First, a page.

What is Integrative Medicine? Five categories of integrative medicine.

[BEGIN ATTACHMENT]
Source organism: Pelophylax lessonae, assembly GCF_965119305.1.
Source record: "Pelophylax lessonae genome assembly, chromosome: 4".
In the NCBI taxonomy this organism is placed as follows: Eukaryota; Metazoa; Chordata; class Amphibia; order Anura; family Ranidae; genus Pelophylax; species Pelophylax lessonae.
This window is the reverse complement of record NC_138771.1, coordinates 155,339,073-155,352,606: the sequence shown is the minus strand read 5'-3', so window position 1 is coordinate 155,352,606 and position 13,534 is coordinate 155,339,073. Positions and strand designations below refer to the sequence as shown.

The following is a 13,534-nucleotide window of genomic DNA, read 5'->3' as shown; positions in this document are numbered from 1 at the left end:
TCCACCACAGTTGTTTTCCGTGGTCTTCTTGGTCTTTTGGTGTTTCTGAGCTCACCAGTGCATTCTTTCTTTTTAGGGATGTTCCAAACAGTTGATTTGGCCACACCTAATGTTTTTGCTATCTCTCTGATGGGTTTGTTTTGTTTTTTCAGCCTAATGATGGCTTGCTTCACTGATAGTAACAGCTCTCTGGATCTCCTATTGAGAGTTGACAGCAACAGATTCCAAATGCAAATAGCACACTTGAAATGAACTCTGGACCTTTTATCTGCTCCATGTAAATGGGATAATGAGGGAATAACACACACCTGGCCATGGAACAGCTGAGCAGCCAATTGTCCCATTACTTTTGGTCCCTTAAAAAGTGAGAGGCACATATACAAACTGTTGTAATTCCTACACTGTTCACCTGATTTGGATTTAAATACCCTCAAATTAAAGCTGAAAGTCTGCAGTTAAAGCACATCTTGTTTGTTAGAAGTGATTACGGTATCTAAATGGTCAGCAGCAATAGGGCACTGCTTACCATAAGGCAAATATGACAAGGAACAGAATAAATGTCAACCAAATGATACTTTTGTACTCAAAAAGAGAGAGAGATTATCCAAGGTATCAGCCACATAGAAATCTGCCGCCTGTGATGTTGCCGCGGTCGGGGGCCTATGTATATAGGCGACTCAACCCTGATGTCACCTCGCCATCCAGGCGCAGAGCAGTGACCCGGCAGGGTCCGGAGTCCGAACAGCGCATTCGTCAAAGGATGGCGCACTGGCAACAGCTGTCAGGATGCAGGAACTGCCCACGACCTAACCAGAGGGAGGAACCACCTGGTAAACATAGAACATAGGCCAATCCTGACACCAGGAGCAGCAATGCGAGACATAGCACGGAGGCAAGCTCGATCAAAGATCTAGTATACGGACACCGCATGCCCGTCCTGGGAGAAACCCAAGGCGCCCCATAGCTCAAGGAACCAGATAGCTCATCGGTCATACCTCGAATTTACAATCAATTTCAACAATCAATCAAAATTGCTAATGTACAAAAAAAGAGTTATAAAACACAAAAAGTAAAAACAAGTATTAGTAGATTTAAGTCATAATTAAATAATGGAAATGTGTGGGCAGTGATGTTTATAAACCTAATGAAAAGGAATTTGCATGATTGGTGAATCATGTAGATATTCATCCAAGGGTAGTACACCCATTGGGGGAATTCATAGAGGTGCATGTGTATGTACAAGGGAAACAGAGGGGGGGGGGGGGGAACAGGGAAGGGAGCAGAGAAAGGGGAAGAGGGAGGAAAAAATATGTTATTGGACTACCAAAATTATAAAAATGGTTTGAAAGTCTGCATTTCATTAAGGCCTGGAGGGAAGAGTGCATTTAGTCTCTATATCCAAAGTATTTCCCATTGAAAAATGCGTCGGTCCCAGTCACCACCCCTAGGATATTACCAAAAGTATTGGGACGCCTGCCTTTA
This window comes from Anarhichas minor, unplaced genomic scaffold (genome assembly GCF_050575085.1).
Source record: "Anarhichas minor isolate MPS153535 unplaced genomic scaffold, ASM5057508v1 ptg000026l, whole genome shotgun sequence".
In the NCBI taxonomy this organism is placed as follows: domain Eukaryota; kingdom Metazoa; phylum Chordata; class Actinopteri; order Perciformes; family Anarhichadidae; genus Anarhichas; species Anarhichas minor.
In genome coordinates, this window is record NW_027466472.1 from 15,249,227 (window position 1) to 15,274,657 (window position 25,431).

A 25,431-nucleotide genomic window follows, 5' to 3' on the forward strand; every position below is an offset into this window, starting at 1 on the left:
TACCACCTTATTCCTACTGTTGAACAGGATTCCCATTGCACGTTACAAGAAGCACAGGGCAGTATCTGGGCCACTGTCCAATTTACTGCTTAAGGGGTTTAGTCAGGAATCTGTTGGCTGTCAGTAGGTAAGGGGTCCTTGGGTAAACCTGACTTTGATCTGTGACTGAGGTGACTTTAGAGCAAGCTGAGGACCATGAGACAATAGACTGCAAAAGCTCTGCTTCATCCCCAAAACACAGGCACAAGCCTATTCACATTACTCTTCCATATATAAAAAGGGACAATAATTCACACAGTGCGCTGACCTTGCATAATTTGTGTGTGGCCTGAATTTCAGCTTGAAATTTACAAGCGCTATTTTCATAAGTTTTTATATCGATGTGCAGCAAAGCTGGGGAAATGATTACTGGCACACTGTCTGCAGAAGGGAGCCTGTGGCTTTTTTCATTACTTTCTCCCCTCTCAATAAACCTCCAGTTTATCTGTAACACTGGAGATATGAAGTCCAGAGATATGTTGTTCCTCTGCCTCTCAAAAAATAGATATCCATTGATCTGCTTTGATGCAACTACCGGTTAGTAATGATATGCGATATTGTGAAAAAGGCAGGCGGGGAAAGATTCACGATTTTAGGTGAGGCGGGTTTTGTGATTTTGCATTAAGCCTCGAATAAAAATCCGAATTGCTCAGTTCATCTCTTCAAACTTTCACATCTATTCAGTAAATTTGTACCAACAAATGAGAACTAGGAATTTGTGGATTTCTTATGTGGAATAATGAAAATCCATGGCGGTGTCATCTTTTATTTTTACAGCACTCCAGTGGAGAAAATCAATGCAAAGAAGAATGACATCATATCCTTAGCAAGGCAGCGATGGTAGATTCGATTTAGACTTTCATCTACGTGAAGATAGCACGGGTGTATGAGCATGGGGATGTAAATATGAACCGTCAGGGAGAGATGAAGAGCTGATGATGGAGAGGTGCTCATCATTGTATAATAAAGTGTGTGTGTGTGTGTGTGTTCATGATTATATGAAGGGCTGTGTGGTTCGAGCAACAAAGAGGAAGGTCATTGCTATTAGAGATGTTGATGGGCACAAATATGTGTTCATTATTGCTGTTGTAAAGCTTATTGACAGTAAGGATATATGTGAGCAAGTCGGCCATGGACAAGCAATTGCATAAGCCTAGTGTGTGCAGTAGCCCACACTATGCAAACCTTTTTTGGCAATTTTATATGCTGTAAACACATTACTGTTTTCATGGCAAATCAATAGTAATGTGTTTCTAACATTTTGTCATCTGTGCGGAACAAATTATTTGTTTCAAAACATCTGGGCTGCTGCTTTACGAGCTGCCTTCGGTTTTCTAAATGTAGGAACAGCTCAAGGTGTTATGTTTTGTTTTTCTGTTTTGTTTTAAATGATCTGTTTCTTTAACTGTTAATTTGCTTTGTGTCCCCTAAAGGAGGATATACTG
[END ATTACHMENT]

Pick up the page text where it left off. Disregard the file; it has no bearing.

What is integrative Medicine? Dr. Anton Titov, MD. Five categories of integrative medicine. Sometimes integrative medical treatment works best? What are most effective holistic medical treatments? How to use holistic integrative medicine properly? Foundational practices of integrative medicine. Innate healing principle. How to apply integrative medicine for cancer. How to use integrative medicine for irritable bowel syndrome. Video interview with top expert in integrative medicine and holistic medicine. Second medical opinion ensures that anxiety diagnosis is correct and complete. Second medical opinion also helps to choose the best holistic natural treatment strategy for anxiety. Seek medical medical second opinion on your anxiety and be confident that your treatment is the best. What is integrative medicine? Dr. Anton Titov, MD. Hello from San Francisco, California! We are with Medical medical second opinion, who is the Director of the Mindfulness Program at Osher Center for Integrative Medicine, and Clinical Professor at University of California San Francisco. Dr. Barrows graduated from UCSF School of Medicine in 1993 and completed a family medicine residency in 1996. He also completed a two-year fellowship in integrative medicine at the University of Arizona. Dr. Barrows received a certification through the American Board of Holistic Medicine in 2004. Dr. Barrows’s primary clinical interest is in Mind-Body medicine, with a special focus on the application of Mindfulness practice in health care settings. He is the Founder and Director of Mindfulness programs at the Osher Center for Integrative Medicine at UCSF. Doctor Barrows, hello and welcome! Thank you! Dr. Anton Titov, MD. Integrative medicine term is being used ever more often now. Different patients assign different meanings to this term. What is Integrative Medicine? Medical medical second opinion. The word “integrative” comes from this idea. We are integrating conventional medicine, pharmaceutical treatment, and surgical operations. We are combining conventional medicine with complementary therapies. And these medical practices come in many different categories. For example, acupuncture, botanical medicines or herbal medicines, manual therapies. Dr. Anton Titov, MD. Could you please provide more details on the Integrative Medicine concept? How does Integrative Medicine fit into the general traditional allopathic medicine? Western medicine? Medical medical second opinion. Integrative medicine integrates conventional allopathic medicine in the West with some of the complementary therapies. They might have origins in other cultures and in distant times and places. It’s useful to categorize those other therapies. Lets categorize those complimentary therapies that we are integrating into five categories. One integrative medicine category is Mind-Body medicine. These are meditation, hypnosis, biofeedback. Energy medicine. These are kinds of medicine based on the principle that there’s a bioelectric field. And that it is emanated by all living beings. That includes humans. And that bioelectric field can be manipulated for the benefit of health. Manual medicine and many different kinds of osteopathic medicine. In manual medicine the practitioner puts their hands on the patient to achieve some kind of therapeutic outcome. It could be like chiropractic, osteopathic, massage. Another category is biological therapies. This is similar to the pharmaceutical model. There’s an herb or supplement. There is some kind of natural medicine, probiotics, fish oil, plant medicines. The patient is ingesting these to produce some therapeutic biochemical effect. And then the last category is there are other systems. These are whole systems like Chinese medicine. There is Ayurvedic medicine from India. There is homeopathic medicine. Such whole systems might employ many different kinds of complementary therapies. But they all fall under that one system. So Integrative Medicine is borrowing from these five categories and integrating it with patients’s conventional care. So integrative medicine also includes some foundational tenets that it shares with conventional medicine. There are also novel foundational tenets of integrative medicine. For example, just like conventional medicine, integrative medicine tries to be evidence-based. So we prefer to use therapies that have been tested scientifically. And we prefer to use treatments that have clinical trials showing their efficacy. We also have a broad definition, however, of evidence. There might not be, , a clinical trial yet on a specific Chinese herb for specific disease. But sometimes the Chinese medicine system has been using it for 4,500 years. We think that is some kind of evidence as well. And you could argue the point. Is it a stronger or weaker evidence than evidence obtained during randomized control trial? But it is some kind of evidence. Integrative medicine also places great emphasis on the foundational health practices. These are nutrition, exercise, sleep and stress management. And we always start there. Conventional western medicine puts some attention to these areas too. But in integrative medicine we have extra emphasis on foundational health practices. Because we feel that we bring any pharmaceuticals or natural medicines to bear on a case. But first we want to make sure the basic health practices are attended to. The basic things that the body and the mind need to be healthy. Dr. Anton Titov, MD. There is also a subtle philosophical difference that exists between integrative medicine and conventional medicine. And that is the principle of Innate Healing. All living things seem to have a natural tendency to heal. Sometimes this system is perturbed. There’s a natural response to reestablish balance, or homeostasis. In Integrative medicine we have that concept of Innate Healing. It is more in the forefront of our thinking. And so sometimes we see a patient who is ill. We think, first of all. Why are they not getting better on their own? Because their body is a natural healing system. So why is it not healing? What prevents the body from healing itself? That’s a subtle philosophical difference that characterizes integrative medicine. What is Integrative Medicine? Definition. Main practices. Innate healing principle. Foundational practices. Yoga, tai chi, ayurveda, acupuncture, mindfulness